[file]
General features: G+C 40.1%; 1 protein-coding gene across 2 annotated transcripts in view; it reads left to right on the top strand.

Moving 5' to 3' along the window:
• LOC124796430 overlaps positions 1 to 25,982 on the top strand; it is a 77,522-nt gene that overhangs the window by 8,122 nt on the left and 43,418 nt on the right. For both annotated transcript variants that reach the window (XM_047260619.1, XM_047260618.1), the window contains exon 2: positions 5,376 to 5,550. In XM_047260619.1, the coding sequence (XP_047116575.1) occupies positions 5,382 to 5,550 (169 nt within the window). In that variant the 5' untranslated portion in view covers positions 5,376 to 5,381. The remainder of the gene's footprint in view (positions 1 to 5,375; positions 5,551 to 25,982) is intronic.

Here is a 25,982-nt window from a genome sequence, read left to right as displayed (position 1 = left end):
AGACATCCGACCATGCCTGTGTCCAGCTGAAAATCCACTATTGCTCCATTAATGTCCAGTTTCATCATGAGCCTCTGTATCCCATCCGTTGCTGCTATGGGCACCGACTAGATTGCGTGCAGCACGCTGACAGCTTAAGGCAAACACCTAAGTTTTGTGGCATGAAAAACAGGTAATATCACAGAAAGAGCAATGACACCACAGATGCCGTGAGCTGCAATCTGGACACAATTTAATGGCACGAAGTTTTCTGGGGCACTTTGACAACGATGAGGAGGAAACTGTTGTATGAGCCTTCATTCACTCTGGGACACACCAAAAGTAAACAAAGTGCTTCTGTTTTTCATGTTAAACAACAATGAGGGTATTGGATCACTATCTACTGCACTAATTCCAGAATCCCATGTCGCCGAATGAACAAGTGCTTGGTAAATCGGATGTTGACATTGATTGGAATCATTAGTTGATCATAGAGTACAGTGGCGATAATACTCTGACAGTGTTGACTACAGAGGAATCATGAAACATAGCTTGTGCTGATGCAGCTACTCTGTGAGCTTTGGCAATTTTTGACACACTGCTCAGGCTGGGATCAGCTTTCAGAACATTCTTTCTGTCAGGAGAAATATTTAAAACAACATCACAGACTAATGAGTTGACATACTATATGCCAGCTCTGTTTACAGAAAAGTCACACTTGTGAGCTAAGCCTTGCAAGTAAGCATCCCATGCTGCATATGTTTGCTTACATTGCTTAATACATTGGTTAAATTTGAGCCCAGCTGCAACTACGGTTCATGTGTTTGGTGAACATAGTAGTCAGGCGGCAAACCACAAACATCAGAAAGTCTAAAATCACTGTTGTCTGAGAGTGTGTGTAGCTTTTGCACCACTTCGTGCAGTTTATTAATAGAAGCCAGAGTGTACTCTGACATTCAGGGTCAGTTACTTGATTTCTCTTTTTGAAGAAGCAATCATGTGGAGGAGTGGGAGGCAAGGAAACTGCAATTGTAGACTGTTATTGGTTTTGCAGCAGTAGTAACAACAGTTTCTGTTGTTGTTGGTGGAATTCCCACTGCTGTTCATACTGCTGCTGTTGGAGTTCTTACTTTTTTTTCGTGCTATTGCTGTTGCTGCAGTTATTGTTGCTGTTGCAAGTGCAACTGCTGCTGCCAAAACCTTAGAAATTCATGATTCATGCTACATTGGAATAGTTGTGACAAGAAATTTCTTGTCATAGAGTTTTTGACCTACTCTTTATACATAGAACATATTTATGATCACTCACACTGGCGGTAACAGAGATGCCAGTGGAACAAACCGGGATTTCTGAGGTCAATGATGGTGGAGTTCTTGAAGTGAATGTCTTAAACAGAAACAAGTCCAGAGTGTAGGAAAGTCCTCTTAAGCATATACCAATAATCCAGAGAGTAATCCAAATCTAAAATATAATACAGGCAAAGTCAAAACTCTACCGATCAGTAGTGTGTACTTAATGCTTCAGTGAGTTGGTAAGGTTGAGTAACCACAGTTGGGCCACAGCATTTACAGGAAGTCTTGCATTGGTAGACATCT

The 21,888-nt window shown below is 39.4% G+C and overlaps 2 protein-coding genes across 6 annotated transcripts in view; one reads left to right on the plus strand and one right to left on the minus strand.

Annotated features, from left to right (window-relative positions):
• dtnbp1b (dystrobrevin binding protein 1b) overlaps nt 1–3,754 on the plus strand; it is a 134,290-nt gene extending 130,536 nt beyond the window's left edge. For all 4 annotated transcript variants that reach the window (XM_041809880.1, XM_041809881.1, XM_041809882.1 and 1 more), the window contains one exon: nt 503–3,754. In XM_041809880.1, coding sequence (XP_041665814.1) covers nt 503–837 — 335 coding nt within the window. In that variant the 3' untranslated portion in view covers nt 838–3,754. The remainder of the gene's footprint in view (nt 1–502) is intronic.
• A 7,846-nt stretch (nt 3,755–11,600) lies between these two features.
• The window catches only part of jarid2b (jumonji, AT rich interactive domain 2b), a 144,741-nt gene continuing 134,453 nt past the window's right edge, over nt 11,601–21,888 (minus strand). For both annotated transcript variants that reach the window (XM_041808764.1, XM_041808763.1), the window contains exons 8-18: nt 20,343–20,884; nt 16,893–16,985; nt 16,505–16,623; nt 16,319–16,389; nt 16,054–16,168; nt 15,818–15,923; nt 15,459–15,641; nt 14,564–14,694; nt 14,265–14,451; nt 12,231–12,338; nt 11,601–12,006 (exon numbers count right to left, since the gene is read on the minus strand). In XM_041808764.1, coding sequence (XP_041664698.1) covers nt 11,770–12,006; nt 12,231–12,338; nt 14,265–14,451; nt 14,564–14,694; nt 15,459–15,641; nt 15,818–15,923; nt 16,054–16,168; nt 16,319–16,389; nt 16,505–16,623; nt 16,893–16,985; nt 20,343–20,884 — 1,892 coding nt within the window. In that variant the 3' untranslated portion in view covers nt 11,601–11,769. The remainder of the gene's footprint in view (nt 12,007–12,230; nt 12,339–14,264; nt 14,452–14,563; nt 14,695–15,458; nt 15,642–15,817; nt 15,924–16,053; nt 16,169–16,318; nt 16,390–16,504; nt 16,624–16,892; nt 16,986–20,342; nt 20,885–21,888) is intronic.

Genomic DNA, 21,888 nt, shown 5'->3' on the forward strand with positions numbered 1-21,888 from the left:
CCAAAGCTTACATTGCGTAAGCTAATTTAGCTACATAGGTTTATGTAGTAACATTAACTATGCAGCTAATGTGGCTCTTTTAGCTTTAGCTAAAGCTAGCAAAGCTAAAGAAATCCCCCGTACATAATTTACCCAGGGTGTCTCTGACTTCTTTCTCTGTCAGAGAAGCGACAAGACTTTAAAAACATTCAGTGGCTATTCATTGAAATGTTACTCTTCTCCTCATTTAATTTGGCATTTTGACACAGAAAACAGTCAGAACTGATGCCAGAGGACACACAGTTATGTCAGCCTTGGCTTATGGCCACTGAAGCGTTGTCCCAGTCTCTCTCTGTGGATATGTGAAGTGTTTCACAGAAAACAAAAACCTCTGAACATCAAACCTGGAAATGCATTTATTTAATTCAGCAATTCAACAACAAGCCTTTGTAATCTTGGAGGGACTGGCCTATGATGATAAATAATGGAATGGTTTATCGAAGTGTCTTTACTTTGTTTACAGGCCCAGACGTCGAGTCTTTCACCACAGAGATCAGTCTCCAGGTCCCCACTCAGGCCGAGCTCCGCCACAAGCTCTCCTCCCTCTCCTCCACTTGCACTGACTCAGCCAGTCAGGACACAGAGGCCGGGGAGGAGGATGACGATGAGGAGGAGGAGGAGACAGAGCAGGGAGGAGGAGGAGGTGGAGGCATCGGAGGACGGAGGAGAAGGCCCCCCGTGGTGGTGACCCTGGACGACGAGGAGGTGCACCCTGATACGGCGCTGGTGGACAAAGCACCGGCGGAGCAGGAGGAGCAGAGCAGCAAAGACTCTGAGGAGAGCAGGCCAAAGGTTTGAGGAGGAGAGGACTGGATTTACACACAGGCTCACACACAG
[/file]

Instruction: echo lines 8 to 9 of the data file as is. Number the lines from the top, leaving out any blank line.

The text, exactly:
• dtnbp1b (dystrobrevin binding protein 1b) overlaps nt 1–3,754 on the plus strand; it is a 134,290-nt gene extending 130,536 nt beyond the window's left edge. For all 4 annotated transcript variants that reach the window (XM_041809880.1, XM_041809881.1, XM_041809882.1 and 1 more), the window contains one exon: nt 503–3,754. In XM_041809880.1, coding sequence (XP_041665814.1) covers nt 503–837 — 335 coding nt within the window. In that variant the 3' untranslated portion in view covers nt 838–3,754. The remainder of the gene's footprint in view (nt 1–502) is intronic.
• A 7,846-nt stretch (nt 3,755–11,600) lies between these two features.